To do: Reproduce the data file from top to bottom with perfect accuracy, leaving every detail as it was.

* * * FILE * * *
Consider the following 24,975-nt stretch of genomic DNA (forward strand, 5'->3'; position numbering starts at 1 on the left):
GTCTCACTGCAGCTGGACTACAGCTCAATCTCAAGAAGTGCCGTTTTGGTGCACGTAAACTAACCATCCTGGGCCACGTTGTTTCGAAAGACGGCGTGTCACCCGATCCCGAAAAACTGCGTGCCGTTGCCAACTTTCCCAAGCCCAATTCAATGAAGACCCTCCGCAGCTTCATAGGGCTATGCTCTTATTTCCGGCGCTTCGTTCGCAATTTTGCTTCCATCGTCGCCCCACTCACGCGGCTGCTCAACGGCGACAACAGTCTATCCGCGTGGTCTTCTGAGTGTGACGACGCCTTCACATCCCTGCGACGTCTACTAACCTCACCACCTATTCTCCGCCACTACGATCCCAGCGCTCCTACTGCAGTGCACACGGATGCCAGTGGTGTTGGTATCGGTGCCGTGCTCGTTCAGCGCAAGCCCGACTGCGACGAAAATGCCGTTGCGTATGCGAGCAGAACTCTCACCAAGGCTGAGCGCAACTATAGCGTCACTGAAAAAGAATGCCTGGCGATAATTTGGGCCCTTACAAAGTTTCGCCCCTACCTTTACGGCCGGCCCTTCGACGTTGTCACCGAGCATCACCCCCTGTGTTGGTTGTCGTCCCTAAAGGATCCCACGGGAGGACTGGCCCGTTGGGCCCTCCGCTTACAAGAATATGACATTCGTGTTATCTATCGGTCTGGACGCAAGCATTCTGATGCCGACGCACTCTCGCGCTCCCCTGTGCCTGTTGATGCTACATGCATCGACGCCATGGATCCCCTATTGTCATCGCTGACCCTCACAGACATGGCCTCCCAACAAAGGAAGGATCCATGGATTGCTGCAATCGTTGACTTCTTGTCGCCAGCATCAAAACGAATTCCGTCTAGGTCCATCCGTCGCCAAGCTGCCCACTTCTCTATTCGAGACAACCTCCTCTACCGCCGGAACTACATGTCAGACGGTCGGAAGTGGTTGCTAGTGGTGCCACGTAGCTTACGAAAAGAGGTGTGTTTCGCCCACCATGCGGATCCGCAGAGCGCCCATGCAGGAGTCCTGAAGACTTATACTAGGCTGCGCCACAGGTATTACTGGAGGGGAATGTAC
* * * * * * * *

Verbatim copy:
Consider the following 24,975-nt stretch of genomic DNA (forward strand, 5'->3'; position numbering starts at 1 on the left):
GTCTCACTGCAGCTGGACTACAGCTCAATCTCAAGAAGTGCCGTTTTGGTGCACGTAAACTAACCATCCTGGGCCACGTTGTTTCGAAAGACGGCGTGTCACCCGATCCCGAAAAACTGCGTGCCGTTGCCAACTTTCCCAAGCCCAATTCAATGAAGACCCTCCGCAGCTTCATAGGGCTATGCTCTTATTTCCGGCGCTTCGTTCGCAATTTTGCTTCCATCGTCGCCCCACTCACGCGGCTGCTCAACGGCGACAACAGTCTATCCGCGTGGTCTTCTGAGTGTGACGACGCCTTCACATCCCTGCGACGTCTACTAACCTCACCACCTATTCTCCGCCACTACGATCCCAGCGCTCCTACTGCAGTGCACACGGATGCCAGTGGTGTTGGTATCGGTGCCGTGCTCGTTCAGCGCAAGCCCGACTGCGACGAAAATGCCGTTGCGTATGCGAGCAGAACTCTCACCAAGGCTGAGCGCAACTATAGCGTCACTGAAAAAGAATGCCTGGCGATAATTTGGGCCCTTACAAAGTTTCGCCCCTACCTTTACGGCCGGCCCTTCGACGTTGTCACCGAGCATCACCCCCTGTGTTGGTTGTCGTCCCTAAAGGATCCCACGGGAGGACTGGCCCGTTGGGCCCTCCGCTTACAAGAATATGACATTCGTGTTATCTATCGGTCTGGACGCAAGCATTCTGATGCCGACGCACTCTCGCGCTCCCCTGTGCCTGTTGATGCTACATGCATCGACGCCATGGATCCCCTATTGTCATCGCTGACCCTCACAGACATGGCCTCCCAACAAAGGAAGGATCCATGGATTGCTGCAATCGTTGACTTCTTGTCGCCAGCATCAAAACGAATTCCGTCTAGGTCCATCCGTCGCCAAGCTGCCCACTTCTCTATTCGAGACAACCTCCTCTACCGCCGGAACTACATGTCAGACGGTCGGAAGTGGTTGCTAGTGGTGCCACGTAGCTTACGAAAAGAGGTGTGTTTCGCCCACCATGCGGATCCGCAGAGCGCCCATGCAGGAGTCCTGAAGACTTATACTAGGCTGCGCCACAGGTATTACTGGAGGGGAATGTAC